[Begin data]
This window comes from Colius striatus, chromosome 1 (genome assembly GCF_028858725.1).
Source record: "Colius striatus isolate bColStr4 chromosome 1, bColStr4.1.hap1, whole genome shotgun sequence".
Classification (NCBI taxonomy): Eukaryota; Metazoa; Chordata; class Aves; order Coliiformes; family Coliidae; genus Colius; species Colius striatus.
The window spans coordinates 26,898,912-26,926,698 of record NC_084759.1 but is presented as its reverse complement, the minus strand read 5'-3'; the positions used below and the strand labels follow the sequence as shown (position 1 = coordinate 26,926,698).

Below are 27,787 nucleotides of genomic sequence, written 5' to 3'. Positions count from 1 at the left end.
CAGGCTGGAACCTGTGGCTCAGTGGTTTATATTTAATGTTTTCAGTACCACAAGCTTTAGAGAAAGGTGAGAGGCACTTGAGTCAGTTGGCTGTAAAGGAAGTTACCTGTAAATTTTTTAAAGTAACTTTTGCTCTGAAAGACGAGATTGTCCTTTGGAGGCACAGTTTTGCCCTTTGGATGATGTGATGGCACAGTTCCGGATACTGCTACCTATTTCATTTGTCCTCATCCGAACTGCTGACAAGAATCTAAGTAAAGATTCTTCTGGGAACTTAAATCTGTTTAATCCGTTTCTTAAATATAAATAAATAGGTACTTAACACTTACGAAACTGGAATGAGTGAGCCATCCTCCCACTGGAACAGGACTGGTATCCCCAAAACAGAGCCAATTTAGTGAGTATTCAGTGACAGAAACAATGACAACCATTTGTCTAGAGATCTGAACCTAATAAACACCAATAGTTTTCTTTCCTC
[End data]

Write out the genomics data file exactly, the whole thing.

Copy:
This window comes from Colius striatus, chromosome 1 (genome assembly GCF_028858725.1).
Source record: "Colius striatus isolate bColStr4 chromosome 1, bColStr4.1.hap1, whole genome shotgun sequence".
Classification (NCBI taxonomy): Eukaryota; Metazoa; Chordata; class Aves; order Coliiformes; family Coliidae; genus Colius; species Colius striatus.
The window spans coordinates 26,898,912-26,926,698 of record NC_084759.1 but is presented as its reverse complement, the minus strand read 5'-3'; the positions used below and the strand labels follow the sequence as shown (position 1 = coordinate 26,926,698).

Below are 27,787 nucleotides of genomic sequence, written 5' to 3'. Positions count from 1 at the left end.
CAGGCTGGAACCTGTGGCTCAGTGGTTTATATTTAATGTTTTCAGTACCACAAGCTTTAGAGAAAGGTGAGAGGCACTTGAGTCAGTTGGCTGTAAAGGAAGTTACCTGTAAATTTTTTAAAGTAACTTTTGCTCTGAAAGACGAGATTGTCCTTTGGAGGCACAGTTTTGCCCTTTGGATGATGTGATGGCACAGTTCCGGATACTGCTACCTATTTCATTTGTCCTCATCCGAACTGCTGACAAGAATCTAAGTAAAGATTCTTCTGGGAACTTAAATCTGTTTAATCCGTTTCTTAAATATAAATAAATAGGTACTTAACACTTACGAAACTGGAATGAGTGAGCCATCCTCCCACTGGAACAGGACTGGTATCCCCAAAACAGAGCCAATTTAGTGAGTATTCAGTGACAGAAACAATGACAACCATTTGTCTAGAGATCTGAACCTAATAAACACCAATAGTTTTCTTTCCTC